Cinema is an enigma. If it was anything else, than we’d have explanations why our greatest pieces of celluloid resonate or why a film like Jean Luc Godard’s Breathless is still one of the best pictures about love, intimacy, and facing moral complexities.
In Martin Scorsese’s Hugo our protagonist adores the movies – swept away by the images and actions on screen, he can never resist the beautiful temptation.
It’s within the films exterior motives that one who enjoy the movies (like myself) could neglect the films many faults. Martin Scorsese is one of our best contemporary filmmakers today and yet his 3D directorial effort is a heavy-handed, sluggishly paced, and misguided piece of film.
Set in 1930s Paris, the story revolves around an orphan child named Hugo Cabaret who secretly lives in a train station after his caring father (played by Jude Law) passes away and his inferior uncle (Ray Winstone) leaves the country.
All alone Hugo is left with only a single remnant of his father: an automaton that was given to him shortly before his Dad’s death. So, how does little Hugo get by? Well, he scrapes together meals around the station, avoids the inspector (Sasha Baron Cohen), and often steals from a convenience store.
His day of reckoning comes when Georges Melies (the owner of the shop played by Ben Kingsley) catches him in the act of stealing. The film takes quite a bit to get going, but the first interaction between Georges and this little boy is the true beginning of the picture.
While consequences for theft ensue for Hugo, the two form a unique, if untimely friendship. Within Hugo’s notebook are drawings of his beloved automaton – that at one point and time – belonged to Georges. It is here that the film springs its grand mystery of silent cinema and a director who lost his way once sound came into form.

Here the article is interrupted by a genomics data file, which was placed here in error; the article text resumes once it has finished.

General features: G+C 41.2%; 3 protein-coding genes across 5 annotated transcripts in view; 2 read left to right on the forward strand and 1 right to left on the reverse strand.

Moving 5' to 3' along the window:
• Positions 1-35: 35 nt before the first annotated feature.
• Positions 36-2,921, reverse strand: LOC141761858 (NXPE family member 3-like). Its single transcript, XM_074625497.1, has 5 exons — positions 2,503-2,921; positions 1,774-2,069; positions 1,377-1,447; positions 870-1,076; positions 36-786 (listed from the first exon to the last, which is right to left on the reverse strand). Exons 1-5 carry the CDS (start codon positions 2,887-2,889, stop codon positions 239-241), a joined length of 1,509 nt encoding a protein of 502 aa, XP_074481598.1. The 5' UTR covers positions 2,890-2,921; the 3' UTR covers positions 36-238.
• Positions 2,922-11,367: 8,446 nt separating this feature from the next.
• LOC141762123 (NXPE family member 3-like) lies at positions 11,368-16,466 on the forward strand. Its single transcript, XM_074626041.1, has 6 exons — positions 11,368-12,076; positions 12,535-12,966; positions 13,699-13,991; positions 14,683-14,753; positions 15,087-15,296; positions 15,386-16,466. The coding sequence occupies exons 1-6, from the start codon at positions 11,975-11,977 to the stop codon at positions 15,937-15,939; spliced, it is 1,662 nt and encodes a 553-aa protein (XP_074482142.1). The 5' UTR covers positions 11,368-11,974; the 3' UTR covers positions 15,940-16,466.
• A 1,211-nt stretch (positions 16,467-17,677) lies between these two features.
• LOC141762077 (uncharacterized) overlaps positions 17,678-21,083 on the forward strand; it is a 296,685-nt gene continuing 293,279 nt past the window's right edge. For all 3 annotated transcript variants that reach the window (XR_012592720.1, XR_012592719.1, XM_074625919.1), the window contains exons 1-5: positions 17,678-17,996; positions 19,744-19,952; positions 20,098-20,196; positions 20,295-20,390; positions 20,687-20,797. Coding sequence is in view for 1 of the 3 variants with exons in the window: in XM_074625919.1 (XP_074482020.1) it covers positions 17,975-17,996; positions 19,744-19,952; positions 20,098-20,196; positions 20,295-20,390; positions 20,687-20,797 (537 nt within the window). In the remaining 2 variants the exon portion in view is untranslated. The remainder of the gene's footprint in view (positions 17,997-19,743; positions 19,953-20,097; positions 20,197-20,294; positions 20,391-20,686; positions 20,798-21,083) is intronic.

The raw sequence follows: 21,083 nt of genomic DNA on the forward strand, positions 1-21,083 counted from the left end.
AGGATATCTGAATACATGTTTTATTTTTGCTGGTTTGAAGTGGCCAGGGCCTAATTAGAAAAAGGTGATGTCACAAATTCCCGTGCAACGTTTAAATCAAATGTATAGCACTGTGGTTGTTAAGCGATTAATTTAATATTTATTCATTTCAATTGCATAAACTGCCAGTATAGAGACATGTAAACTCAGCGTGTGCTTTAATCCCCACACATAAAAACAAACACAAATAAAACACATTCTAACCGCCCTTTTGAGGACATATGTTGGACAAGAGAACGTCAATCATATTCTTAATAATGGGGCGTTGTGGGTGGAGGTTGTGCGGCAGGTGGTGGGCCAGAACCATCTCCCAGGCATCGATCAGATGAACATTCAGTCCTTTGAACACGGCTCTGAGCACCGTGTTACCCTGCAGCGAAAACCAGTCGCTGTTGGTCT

I won’t ruminate over the precious details of Hugo’s cinematic plotlines, but Georges was once an acclaimed comedic and dramatic director – who was inevitably forced aside by different motives of the medium. He lives mostly in regret now. Scarcely uses nostalgia as tool of glorifying his once upon a time filmmaking career. And now, well, he owns a concessions store in a train station in Paris. The transition from careers doesn’t quite add up.
And frankly, neither does Hugo. The opening hour – which weaves through Hugo’s labyrinth like room and mind – was uneventful, only to be sporadically spiced with enchanting visuals. As the film proceeds relationships are formed between Hugo, Melies, and Isabelle (the daughter of Melies played by Chloe Grace Moretz).
There’s a palpable bond between the shop owner and this child who loves the movies. However, the film attempts to create a slight romance between Isabelle and Hugo: One that never quite worked for me. Sure the two go out on expeditions together and have a good time, but something about the two don’t mix.
To be candid, the same can be said for Hugo’s entirety. The protagonist is not all that captivating – and Scorsese’s storytelling is weak (granted not as horrific as Mean Streets). While we do receive a beautiful look at the early days of cinema – and it could be said that Hugo is in total a pure love letter to the movies – not much sparks with any effervescence or exuberance, wit or charm.
Which is certainly uncommon coming from Martin Scorsese. But what’s even more peculiar is that he’s made a film that doesn’t have an audience. Hugo hasn’t been crafted for children or adults. I suppose in the end Hugo is made for someone like myself – a lover of cinema. How unfortunate that I found the film to be dramatically underwhelming.